• 10. 1 Need Another Example? Step-by-Step Example 1. Name the property shown by the statement 2 • (5 • n) = (2 • 5) • n. The order of the numbers and variable did not change, but their grouping did. This is the Associative Property of Multiplication.
• 11. Answer Need Another Example? Name the property shown by the statement (3 • m) • 2 = 2 • (3 • m). Commutative Property of Multiplication
• 12. 1 Need Another Example? 2 Step-by-Step Example 2. State whether the following conjecture is true or false. If false, provide a counterexample. Write two division expressions using the Commutative Property. Division of whole numbers is commutative. 15 ÷ 3 = 3 ÷ 15 5 ≠ State the conjecture. Divide. ? The conjecture is false. We found a counterexample. That is, 15 ÷ 3 ≠ 3 ÷ 15. So, division is not commutative.
• 13. Answer Need Another Example? State whether the following conjecture is true or false. If false, provide a counterexample. Subtraction of whole numbers is associative. false; Sample answer: (12 – 5) – 3 ≠ 12 – (5 – 3)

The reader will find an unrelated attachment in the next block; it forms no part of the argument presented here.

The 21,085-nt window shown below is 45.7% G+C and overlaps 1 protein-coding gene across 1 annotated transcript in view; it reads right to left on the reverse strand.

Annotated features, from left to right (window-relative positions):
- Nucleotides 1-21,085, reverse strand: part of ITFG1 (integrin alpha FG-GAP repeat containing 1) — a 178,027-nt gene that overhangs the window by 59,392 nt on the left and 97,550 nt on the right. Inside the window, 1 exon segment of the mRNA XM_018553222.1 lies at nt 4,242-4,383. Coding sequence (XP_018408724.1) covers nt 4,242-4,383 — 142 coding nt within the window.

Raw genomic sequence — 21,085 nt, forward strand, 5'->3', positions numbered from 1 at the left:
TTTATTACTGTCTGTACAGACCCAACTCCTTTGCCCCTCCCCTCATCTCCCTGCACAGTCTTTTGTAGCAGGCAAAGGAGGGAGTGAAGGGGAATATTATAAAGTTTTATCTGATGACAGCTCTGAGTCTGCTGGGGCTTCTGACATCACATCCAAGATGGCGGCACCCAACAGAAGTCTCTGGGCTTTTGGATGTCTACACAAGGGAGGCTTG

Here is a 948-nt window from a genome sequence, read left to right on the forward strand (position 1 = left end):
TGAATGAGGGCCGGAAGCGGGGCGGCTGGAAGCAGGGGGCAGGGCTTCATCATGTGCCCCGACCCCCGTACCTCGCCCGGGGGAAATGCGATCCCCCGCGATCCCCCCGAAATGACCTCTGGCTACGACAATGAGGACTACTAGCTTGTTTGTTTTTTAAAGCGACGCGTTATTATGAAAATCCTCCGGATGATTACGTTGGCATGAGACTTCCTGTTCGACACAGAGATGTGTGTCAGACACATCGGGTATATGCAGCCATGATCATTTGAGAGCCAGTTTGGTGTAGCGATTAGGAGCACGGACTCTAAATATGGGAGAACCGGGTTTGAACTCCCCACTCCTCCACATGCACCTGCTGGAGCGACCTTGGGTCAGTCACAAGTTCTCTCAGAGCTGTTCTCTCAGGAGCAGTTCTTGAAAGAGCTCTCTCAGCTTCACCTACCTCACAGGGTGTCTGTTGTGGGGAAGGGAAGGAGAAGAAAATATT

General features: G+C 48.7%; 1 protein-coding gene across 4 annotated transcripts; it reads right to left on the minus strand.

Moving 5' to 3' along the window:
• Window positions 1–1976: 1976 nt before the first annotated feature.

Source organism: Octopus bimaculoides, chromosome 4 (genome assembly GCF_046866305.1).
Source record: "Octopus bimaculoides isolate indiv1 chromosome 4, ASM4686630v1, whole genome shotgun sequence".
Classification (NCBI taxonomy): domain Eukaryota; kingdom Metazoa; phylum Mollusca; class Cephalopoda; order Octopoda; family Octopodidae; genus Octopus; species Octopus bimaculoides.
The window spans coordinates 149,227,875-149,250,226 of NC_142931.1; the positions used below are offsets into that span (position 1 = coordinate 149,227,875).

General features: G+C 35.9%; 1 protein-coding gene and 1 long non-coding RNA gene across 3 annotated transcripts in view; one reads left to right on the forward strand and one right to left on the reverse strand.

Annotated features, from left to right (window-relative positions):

• 14. 1 Need Another Example? 2 3 4 Step-by-Step Example 3. Alana wants to buy a sweater that costs \$38, sunglasses that costs \$14, a pair of jeans that costs \$22, and a T-shirt that costs \$16. Use mental math to find the total cost before tax. Write an expression for the total cost. You can rearrange the numbers using the properties of math. Look for sums that are multiples of ten. Commutative Property of Addition Associative Property of Addition The total cost of the items is \$90. 38 + 14 + 22 + 16 = 38 + 22 + 14 + 16 = (38 + 22) + (14 + 16) Add. Simplify. = 60 + 30 = 90